6. Go for the ‘Pump’

(lol, this video nothing to do with the book but everything it has to do with the idea of ‘the pump,’ as a metaphor)

These highlights are derived from chapter 6 of the Book, The Heart to Start by David Kadavy

Opening quotes:

The opposite of art is not ugliness, it’s indifference

Eli Wiesel

Monotony [in his life routine] helps me be more sensitive to the thing I’m looking for: I’m looking for ‘The Pump.'”

“The Pump is a sure way to power through the start of a project, and if you get good at sensing it, it can also keep you going when things get tough.”

Listen to your Heart (Literally)

“The Pump is a lot like it sounds. As I’m tapping out those first few words, which sometimes feels like cranking a bike with a rusty chain, I’m listening for the pumping of my own heart. It could be that I’m really excited about an idea. It could be that I’m scared. Whatever I’m feeling, my heartbeat will change accordingly. Sometimes I can feel it pound through my chest. That’s when I know I’m really onto something.”

Pay Attention to this, it’s the reason why ‘the pump’ is so important:

(Take out your note and pen (lol))

“I look for The Pump because I’ve learned that if an idea makes my heart beat harder, two important things will happen:

  • First, just as water pressure powers a lawn sprinkler, it’s as if the pressure of my own blood powers my fingers. When I really get in touch with The Pump, writing comes much more easily.
  • Second, I believe my readers will feel what I feel. If I feel The Pump, they’ll feel The Pump.”

Writing is Telepathy”

Stephen King

The substance of this upcoming passage is pure and simple.

Internalize it.

“Each word represents an idea or a thing you can put in someone else’s mind.

Did you internalize it?


“But I’ll take Stephen’s description one step further: Not only is writing telepathy. Art is telepathy.”

“The communication isn’t always as literal as words. Sometimes it’s as simple as what that person felt when he or she was making that thing.

The next passage is referring to an individual, an example, of someone who also seeks his pump:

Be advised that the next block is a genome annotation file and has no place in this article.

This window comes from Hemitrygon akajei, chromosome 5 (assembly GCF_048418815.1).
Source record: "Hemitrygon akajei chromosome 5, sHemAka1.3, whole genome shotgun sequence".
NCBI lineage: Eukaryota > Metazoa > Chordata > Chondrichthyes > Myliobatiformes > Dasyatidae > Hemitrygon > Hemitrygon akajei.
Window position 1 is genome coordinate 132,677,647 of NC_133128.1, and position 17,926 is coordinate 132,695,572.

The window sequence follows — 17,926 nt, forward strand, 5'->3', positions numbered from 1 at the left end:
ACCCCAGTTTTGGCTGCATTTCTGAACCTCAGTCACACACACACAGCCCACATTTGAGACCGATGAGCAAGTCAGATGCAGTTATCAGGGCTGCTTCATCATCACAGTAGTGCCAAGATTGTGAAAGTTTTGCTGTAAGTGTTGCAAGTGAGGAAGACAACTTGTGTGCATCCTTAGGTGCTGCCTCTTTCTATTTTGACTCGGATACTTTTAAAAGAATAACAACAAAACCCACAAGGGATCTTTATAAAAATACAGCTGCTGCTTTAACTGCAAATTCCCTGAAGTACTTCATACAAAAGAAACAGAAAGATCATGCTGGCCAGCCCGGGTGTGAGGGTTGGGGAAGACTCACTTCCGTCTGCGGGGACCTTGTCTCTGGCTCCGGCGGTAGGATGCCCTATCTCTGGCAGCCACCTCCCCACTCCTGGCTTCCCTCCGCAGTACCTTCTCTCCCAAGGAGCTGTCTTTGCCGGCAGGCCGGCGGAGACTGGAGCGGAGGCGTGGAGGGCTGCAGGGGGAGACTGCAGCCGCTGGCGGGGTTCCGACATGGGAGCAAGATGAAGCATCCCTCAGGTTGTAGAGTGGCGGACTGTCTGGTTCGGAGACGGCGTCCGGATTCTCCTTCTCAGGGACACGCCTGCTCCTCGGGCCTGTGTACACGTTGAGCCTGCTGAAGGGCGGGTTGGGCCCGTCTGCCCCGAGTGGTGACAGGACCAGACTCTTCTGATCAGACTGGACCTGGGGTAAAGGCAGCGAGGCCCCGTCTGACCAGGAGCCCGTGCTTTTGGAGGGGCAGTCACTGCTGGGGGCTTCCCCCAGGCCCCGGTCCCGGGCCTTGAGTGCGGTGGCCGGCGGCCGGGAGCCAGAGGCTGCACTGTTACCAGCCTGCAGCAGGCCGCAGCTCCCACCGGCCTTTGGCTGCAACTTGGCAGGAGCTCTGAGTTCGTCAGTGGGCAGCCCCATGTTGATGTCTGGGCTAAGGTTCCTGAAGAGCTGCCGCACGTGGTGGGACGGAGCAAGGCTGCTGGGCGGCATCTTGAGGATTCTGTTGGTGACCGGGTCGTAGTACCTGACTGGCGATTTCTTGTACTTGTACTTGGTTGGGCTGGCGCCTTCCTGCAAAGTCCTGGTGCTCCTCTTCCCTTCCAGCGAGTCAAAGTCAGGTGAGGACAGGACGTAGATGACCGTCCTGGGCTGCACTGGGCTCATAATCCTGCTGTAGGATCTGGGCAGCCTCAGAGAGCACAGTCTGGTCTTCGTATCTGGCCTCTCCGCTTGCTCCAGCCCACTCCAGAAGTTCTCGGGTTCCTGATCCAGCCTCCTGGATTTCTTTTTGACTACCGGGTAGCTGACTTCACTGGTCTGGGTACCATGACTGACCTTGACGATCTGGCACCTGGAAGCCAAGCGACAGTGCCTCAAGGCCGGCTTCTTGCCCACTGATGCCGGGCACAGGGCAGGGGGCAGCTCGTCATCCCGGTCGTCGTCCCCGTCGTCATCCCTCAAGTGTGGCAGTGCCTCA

“He wants to make sure he’s feeling what he wants his listeners to feel. He said, “Over the years, there’s been a number of occasions where I’ve set everything up and it hasn’t been right.” So Andrew puts extra care into his recording routine. He puts on the most comfortable clothes he has, he closes the curtains over the windows of his home studio, he sits down in an extra-comfortable chair that he’s selected just for recording, and he slips the hood of his sweater up over his head. He even records by candlelight.”

Hold up, I’m going to rewrite the important line, the KEY ingredient on how to secure the pump:

Put Extra Care into your Writing Routine

(or painting, singing, producing, etc)

“When you’re trying to get started, it can be easy to get too focused on producing the work.”

“When you’re looking for the fuel to finally get started, you can easily miss out on The Pump. You can get overstimulated by things that have nothing to do with your work, and you can wind up pursuing an idea that won’t keep you moving. Or,”


“the very act of making your art can keep you from getting into the right mood. When you set up to create your art, make sure you’re in touch with how you feel in that moment. Is your idea giving you the feeling you want your audience to have? If not, is there something you can do to get yourself into that mood? If you listen for The Pump, you’ll connect with powerful ideas, and the feeling will be contagious.”

Up Next- Chapter7: That Which Pulls you Through

I hope these notes and highlights are helping you as much as they are helping me.

The URL to the Book

Leave a Reply